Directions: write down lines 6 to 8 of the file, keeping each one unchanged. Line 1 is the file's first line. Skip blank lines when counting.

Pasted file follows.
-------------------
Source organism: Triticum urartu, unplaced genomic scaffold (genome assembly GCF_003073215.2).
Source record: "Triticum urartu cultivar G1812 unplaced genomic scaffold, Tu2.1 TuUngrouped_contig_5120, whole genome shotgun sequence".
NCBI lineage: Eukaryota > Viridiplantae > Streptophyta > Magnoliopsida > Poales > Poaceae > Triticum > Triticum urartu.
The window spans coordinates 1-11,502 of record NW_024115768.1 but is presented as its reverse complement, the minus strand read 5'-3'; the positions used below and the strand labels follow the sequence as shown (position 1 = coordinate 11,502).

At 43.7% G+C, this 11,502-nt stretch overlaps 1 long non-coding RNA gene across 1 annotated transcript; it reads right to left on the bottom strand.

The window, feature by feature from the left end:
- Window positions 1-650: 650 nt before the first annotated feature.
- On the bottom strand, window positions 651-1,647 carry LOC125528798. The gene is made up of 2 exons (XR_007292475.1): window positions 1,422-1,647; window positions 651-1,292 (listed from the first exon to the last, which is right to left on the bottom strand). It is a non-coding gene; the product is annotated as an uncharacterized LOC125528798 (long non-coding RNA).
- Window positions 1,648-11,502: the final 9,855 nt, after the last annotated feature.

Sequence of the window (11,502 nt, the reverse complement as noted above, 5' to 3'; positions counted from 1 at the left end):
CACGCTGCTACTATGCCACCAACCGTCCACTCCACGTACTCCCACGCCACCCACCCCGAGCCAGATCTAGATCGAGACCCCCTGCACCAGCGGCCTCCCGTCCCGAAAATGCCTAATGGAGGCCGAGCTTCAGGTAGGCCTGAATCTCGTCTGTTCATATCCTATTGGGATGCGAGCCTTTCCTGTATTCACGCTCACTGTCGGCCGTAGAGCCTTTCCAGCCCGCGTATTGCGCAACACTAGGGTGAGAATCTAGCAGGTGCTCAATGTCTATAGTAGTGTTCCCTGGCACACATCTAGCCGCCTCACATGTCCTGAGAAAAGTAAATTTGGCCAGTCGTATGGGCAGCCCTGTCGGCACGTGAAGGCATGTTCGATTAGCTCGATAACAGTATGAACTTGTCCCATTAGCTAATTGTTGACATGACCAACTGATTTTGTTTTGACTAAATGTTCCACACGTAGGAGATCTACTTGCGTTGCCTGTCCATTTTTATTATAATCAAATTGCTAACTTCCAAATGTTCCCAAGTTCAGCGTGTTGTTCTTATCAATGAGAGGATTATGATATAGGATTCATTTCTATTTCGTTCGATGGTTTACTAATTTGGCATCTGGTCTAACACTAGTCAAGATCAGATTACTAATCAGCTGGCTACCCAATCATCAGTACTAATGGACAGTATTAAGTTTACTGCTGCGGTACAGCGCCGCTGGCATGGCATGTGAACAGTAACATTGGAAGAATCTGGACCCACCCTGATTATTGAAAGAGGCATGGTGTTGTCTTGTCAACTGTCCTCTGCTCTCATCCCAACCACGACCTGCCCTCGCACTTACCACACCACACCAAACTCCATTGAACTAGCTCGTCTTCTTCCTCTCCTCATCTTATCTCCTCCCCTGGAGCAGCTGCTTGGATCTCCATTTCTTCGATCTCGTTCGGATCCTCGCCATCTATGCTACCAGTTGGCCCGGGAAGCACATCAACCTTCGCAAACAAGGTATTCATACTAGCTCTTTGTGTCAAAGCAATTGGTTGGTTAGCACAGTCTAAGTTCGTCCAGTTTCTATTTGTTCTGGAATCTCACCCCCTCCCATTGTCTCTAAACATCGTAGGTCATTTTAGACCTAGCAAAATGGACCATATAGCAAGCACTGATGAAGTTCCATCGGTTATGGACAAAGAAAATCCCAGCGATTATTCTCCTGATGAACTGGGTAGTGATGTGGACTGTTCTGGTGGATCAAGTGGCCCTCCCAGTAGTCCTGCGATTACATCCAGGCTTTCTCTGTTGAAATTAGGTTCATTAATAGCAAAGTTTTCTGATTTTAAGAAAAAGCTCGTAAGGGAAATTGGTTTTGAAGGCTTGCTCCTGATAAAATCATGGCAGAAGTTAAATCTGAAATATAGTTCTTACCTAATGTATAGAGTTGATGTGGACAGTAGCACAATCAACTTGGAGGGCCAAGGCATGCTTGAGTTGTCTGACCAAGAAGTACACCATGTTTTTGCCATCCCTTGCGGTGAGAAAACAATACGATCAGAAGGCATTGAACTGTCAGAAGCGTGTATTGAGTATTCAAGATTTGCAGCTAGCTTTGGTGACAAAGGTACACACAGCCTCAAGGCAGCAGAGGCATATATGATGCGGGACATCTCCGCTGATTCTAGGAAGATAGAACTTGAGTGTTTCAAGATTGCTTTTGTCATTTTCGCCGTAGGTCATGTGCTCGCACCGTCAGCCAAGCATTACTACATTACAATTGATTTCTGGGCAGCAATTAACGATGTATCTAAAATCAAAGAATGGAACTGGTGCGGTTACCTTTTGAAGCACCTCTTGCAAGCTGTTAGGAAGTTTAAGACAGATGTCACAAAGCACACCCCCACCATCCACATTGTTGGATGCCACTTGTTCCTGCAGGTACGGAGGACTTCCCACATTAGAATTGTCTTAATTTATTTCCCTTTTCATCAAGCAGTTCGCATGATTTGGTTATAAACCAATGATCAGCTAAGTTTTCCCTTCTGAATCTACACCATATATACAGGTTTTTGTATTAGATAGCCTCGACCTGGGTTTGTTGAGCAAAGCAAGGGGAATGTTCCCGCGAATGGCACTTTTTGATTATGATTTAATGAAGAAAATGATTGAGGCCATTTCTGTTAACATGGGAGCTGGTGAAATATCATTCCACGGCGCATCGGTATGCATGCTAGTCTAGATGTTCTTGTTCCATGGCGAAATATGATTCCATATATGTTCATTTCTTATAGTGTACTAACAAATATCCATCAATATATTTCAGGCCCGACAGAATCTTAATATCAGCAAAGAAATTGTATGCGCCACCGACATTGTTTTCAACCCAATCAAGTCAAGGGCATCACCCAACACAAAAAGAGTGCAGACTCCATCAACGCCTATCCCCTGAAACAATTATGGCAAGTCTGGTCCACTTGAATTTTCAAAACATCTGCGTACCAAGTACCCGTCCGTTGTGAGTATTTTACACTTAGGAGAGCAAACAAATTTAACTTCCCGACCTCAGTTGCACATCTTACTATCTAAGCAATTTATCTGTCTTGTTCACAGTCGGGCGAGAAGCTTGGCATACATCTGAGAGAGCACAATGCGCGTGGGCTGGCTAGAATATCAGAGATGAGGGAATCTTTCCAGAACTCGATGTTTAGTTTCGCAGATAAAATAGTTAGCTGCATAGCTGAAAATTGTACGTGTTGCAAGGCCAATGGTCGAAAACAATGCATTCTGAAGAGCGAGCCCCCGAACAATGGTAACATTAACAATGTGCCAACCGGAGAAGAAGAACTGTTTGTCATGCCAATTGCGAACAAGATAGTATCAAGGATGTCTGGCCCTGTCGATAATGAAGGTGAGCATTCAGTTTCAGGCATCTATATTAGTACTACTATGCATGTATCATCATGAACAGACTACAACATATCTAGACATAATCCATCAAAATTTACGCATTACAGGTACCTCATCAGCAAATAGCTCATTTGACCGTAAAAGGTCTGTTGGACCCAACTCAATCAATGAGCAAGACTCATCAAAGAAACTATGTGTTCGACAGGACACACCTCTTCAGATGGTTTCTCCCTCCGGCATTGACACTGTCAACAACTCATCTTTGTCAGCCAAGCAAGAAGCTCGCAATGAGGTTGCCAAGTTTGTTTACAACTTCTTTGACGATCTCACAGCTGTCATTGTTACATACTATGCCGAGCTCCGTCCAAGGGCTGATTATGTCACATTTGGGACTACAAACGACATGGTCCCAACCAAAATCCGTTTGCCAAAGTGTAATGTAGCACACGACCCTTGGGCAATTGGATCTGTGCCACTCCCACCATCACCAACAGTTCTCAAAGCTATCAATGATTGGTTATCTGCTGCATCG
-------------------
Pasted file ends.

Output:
The window, feature by feature from the left end:
- Window positions 1-650: 650 nt before the first annotated feature.
- On the bottom strand, window positions 651-1,647 carry LOC125528798. The gene is made up of 2 exons (XR_007292475.1): window positions 1,422-1,647; window positions 651-1,292 (listed from the first exon to the last, which is right to left on the bottom strand). It is a non-coding gene; the product is annotated as an uncharacterized LOC125528798 (long non-coding RNA).